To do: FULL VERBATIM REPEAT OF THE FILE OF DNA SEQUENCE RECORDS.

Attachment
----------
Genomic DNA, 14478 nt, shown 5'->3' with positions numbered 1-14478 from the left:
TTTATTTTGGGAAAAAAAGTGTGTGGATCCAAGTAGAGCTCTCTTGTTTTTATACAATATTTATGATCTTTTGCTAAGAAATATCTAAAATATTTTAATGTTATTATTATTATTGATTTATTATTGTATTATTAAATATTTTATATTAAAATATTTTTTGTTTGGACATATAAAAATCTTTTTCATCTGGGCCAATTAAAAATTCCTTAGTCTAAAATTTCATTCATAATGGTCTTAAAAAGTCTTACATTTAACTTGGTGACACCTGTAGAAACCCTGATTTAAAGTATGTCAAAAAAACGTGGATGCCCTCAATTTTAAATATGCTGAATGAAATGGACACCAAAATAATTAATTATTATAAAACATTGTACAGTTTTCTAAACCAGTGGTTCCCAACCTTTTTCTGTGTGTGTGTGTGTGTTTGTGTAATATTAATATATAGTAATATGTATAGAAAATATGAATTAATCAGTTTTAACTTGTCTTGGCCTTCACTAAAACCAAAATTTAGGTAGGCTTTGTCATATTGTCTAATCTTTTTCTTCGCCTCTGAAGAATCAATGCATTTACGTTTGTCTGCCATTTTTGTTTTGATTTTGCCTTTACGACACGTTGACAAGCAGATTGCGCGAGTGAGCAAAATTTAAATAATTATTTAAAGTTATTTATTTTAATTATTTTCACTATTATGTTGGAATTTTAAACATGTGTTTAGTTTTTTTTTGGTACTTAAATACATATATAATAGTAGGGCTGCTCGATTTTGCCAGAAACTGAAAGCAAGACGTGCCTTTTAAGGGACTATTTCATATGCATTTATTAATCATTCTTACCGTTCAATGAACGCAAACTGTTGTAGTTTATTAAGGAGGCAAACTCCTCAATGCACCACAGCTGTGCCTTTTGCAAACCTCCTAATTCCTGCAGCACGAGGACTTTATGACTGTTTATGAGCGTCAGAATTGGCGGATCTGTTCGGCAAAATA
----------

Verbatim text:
Genomic DNA, 14478 nt, shown 5'->3' with positions numbered 1-14478 from the left:
TTTATTTTGGGAAAAAAAGTGTGTGGATCCAAGTAGAGCTCTCTTGTTTTTATACAATATTTATGATCTTTTGCTAAGAAATATCTAAAATATTTTAATGTTATTATTATTATTGATTTATTATTGTATTATTAAATATTTTATATTAAAATATTTTTTGTTTGGACATATAAAAATCTTTTTCATCTGGGCCAATTAAAAATTCCTTAGTCTAAAATTTCATTCATAATGGTCTTAAAAAGTCTTACATTTAACTTGGTGACACCTGTAGAAACCCTGATTTAAAGTATGTCAAAAAAACGTGGATGCCCTCAATTTTAAATATGCTGAATGAAATGGACACCAAAATAATTAATTATTATAAAACATTGTACAGTTTTCTAAACCAGTGGTTCCCAACCTTTTTCTGTGTGTGTGTGTGTGTTTGTGTAATATTAATATATAGTAATATGTATAGAAAATATGAATTAATCAGTTTTAACTTGTCTTGGCCTTCACTAAAACCAAAATTTAGGTAGGCTTTGTCATATTGTCTAATCTTTTTCTTCGCCTCTGAAGAATCAATGCATTTACGTTTGTCTGCCATTTTTGTTTTGATTTTGCCTTTACGACACGTTGACAAGCAGATTGCGCGAGTGAGCAAAATTTAAATAATTATTTAAAGTTATTTATTTTAATTATTTTCACTATTATGTTGGAATTTTAAACATGTGTTTAGTTTTTTTTTGGTACTTAAATACATATATAATAGTAGGGCTGCTCGATTTTGCCAGAAACTGAAAGCAAGACGTGCCTTTTAAGGGACTATTTCATATGCATTTATTAATCATTCTTACCGTTCAATGAACGCAAACTGTTGTAGTTTATTAAGGAGGCAAACTCCTCAATGCACCACAGCTGTGCCTTTTGCAAACCTCCTAATTCCTGCAGCACGAGGACTTTATGACTGTTTATGAGCGTCAGAATTGGCGGATCTGTTCGGCAAAATA